The Meissen Cathedral is situated on the castle hill of Meissen, adjacent to the Albrechtsburg castle. It was the episcopal see of the Bishopric of Meissen established by Emperor Otto I in 968. It replaced an older Romanesque church. The present-day hall church was built between 1260 and 1410, the interior features Gothic sculptures of founder Emperor Otto and his wife Adelaide of Italy as well as paintings from the studio of Lucas Cranach the Elder. The first Saxon elector from the House of Wettin, Margrave Frederick I, had the Prince's Chapel erected in 1425 as the burial place of his dynasty. The twin steeples were not attached until 1909.
In 1581 the Meissen diocese was dissolved in the course of the Protestant Reformation, and the church was used by the Protestant Church since. It is the cathedral church of the Evangelical-Lutheran Church of Saxony.
Burials in the Prince's Chapel include many Electors and Dukes of Saxony.References:
Tyniec Benedictine abbey was founded by King Casimir the Restorer probably around 1044. Casimir decided to rebuild the newly established Kingdom of Poland, after a Pagan rebellion and a disastrous Czech raid of Duke Bretislaus I (1039). The Benedictines, invited to Tyniec by the King, were tasked with restoring order as well as cementing the position of the State and the Church. First Tyniec Abbot was Aaron, who became the Bishop of Kraków. Since there is no conclusive evidence to support the foundation date as 1040, some historians claim that the abbey was founded by Casimir the Restorer’ son, King Boleslaw II the Generous.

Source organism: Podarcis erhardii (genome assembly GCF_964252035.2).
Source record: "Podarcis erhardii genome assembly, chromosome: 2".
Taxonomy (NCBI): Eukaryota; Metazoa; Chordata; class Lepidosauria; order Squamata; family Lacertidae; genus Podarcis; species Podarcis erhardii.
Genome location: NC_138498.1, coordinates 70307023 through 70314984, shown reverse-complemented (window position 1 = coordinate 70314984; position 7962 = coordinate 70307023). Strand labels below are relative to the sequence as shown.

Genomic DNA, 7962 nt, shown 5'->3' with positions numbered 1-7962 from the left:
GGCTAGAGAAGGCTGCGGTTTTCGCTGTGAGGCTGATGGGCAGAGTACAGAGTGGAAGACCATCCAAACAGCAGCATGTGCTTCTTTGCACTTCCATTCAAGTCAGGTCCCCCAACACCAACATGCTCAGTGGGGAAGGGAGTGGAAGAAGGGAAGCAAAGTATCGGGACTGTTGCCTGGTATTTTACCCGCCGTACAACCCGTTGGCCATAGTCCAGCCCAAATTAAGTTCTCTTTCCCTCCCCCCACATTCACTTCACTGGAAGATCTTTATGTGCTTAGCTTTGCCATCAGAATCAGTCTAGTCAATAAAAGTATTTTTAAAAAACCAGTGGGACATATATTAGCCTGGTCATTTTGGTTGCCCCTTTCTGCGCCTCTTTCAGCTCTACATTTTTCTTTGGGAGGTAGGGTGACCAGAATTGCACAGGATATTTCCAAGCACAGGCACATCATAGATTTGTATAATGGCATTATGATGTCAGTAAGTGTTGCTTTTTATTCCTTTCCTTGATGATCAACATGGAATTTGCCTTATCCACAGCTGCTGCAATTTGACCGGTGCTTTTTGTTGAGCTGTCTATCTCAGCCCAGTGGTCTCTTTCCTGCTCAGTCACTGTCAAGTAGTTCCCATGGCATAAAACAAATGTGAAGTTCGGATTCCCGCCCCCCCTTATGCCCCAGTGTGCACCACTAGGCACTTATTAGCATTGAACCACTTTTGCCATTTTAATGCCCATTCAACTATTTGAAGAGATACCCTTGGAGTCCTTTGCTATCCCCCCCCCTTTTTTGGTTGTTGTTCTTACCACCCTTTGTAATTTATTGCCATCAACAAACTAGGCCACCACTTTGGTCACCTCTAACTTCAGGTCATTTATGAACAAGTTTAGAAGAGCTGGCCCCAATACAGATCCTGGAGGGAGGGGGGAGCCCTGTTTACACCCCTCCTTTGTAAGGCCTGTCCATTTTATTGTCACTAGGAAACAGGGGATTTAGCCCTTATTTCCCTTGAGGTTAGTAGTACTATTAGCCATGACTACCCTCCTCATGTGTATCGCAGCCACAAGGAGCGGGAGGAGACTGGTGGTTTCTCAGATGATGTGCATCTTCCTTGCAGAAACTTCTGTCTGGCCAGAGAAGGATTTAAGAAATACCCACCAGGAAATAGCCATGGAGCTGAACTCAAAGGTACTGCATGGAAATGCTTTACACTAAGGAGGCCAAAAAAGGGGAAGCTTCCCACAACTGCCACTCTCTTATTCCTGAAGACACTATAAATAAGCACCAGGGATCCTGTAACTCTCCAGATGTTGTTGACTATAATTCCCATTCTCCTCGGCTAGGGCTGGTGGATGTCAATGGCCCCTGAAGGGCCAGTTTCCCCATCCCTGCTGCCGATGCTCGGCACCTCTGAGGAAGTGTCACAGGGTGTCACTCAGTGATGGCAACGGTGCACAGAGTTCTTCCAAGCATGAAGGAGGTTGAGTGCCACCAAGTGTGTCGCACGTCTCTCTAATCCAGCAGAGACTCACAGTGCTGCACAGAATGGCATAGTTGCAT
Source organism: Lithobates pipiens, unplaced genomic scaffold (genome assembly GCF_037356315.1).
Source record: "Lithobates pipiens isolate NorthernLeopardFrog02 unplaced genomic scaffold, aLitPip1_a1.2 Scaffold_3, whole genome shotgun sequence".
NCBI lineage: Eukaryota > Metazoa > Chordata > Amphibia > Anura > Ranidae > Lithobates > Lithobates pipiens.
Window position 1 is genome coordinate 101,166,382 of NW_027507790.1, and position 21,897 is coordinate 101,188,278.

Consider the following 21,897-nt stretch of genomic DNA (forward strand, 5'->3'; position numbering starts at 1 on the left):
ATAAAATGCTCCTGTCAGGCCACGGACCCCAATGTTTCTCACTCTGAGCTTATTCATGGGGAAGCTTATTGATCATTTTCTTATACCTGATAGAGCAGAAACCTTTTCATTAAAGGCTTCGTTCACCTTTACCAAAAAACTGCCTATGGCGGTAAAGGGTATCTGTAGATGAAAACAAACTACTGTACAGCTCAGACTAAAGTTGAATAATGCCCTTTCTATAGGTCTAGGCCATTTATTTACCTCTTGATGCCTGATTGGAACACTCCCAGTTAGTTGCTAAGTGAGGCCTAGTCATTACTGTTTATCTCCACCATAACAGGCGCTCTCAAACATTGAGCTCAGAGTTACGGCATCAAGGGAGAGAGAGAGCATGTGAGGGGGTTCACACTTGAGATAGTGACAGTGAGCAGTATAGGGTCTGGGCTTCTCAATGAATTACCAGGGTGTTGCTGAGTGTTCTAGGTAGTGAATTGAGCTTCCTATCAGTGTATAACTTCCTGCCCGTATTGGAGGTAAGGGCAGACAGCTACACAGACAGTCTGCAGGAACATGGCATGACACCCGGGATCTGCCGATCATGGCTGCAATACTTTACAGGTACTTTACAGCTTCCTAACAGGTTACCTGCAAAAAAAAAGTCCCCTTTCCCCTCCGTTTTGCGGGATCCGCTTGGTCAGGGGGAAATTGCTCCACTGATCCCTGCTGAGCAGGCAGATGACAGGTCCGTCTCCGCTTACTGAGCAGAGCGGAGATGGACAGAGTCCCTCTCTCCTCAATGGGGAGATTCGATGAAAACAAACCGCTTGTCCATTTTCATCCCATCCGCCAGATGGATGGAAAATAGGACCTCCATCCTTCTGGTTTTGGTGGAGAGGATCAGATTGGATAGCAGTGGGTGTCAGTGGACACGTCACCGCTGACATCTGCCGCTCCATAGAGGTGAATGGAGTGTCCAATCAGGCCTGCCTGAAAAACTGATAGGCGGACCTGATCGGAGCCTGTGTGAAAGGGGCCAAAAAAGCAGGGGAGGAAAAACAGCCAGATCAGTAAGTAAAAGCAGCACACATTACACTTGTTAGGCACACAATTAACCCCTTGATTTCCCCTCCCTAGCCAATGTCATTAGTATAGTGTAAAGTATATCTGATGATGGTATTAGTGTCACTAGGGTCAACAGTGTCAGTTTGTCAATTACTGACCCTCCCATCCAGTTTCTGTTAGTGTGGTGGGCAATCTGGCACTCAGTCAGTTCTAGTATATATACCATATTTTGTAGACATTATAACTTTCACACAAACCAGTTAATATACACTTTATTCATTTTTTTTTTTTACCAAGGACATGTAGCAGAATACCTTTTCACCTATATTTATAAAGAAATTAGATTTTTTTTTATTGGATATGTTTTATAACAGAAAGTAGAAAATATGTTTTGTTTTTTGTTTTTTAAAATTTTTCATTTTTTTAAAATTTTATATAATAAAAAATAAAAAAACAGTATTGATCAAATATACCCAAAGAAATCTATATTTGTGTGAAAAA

In the second half of the 11th century, a complex of Romanesque buildings was completed, consisting of a basilica and the abbey. In the 14th century, it was destroyed in Tatar and Czech raids, and in the 15th century it was rebuilt in Gothic style. Further remodelings took place in the 17th and 18th centuries, first in Baroque, then in Rococo style. The abbey was partly destroyed in the Swedish invasion of Poland, and soon afterwards was rebuilt, with a new library. Further destruction took place during the Bar Confederation, when Polish rebels turned the abbey into their fortress.
In 1816, Austrian authorities liquidated the abbey, and in 1821-1826, it was the seat of the Bishop of Tyniec, Grzegorz Tomasz Ziegler. The monks, however, did not return to the abbey until 1939, and in 1947, remodelling of the neglected complex was initiated. In 1968, the Church of St. Peter and Paul was once again named the seat of the abbot. The church itself consists of a Gothic presbytery and a Baroque main nave. Several altars were created by an 18th-century Italian sculptor Francesco Placidi. The church also has a late Baroque pulpit by Franciszek Jozef Mangoldt.